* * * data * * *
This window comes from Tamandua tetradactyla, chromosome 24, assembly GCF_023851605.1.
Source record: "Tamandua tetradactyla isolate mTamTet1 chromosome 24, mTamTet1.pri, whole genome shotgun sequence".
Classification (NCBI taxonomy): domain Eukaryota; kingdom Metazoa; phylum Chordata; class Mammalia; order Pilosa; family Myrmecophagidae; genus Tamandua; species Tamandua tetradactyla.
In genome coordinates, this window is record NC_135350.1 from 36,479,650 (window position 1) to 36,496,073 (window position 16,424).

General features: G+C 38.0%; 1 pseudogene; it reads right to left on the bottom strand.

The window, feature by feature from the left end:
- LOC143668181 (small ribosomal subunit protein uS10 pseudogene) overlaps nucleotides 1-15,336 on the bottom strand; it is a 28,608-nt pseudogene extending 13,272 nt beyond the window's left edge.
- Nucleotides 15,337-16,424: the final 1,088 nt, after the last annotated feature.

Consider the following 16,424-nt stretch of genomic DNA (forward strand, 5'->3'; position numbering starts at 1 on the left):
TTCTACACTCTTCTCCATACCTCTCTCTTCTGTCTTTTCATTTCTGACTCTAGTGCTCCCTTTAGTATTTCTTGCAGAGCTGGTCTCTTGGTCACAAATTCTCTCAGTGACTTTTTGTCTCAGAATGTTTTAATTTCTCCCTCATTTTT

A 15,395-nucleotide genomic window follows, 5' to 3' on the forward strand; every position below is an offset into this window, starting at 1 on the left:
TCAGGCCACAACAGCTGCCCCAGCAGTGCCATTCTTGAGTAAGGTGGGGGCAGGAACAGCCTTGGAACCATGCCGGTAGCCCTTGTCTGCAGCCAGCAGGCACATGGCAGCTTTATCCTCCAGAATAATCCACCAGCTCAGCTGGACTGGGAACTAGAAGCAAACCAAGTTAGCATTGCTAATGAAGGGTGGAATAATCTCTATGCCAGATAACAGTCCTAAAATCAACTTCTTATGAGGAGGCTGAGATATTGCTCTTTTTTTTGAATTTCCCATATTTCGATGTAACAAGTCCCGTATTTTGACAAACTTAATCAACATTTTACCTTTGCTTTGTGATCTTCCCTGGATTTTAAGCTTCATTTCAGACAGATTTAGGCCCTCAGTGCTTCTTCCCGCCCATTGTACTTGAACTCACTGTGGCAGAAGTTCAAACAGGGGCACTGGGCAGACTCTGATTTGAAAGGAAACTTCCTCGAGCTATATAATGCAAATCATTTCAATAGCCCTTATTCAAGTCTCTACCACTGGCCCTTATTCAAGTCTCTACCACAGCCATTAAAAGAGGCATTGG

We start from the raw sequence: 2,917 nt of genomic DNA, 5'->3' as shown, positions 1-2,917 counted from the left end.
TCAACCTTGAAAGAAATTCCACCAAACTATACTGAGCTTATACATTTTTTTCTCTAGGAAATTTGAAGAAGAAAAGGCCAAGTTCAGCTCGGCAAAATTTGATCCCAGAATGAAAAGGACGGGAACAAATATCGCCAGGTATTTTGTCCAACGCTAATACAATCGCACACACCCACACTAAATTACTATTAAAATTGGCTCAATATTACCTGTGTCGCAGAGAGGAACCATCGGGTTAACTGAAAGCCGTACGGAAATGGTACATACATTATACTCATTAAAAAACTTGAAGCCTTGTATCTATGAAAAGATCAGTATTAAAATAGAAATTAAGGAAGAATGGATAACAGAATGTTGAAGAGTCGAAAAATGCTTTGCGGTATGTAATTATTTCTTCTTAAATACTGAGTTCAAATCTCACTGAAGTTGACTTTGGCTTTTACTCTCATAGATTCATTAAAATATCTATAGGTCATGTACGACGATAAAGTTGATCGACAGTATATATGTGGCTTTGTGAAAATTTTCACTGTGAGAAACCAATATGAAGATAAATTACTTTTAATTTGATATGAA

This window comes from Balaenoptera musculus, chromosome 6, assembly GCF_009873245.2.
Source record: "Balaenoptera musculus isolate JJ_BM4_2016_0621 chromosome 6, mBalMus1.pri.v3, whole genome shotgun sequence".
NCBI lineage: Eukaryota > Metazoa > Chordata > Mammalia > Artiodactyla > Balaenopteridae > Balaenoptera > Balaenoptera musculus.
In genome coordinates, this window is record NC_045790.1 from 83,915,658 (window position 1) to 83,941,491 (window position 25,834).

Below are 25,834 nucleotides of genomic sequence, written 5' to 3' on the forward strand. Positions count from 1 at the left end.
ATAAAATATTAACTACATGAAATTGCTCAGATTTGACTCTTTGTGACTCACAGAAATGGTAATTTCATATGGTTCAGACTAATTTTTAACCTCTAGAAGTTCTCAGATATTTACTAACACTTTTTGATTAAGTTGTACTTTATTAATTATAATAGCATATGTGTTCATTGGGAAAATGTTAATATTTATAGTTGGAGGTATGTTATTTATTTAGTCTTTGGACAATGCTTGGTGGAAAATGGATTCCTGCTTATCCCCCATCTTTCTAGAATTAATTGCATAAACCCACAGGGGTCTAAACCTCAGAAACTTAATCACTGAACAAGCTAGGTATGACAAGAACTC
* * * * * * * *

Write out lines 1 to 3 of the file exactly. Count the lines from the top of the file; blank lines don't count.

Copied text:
This window comes from Tamandua tetradactyla, chromosome 24, assembly GCF_023851605.1.
Source record: "Tamandua tetradactyla isolate mTamTet1 chromosome 24, mTamTet1.pri, whole genome shotgun sequence".
Classification (NCBI taxonomy): domain Eukaryota; kingdom Metazoa; phylum Chordata; class Mammalia; order Pilosa; family Myrmecophagidae; genus Tamandua; species Tamandua tetradactyla.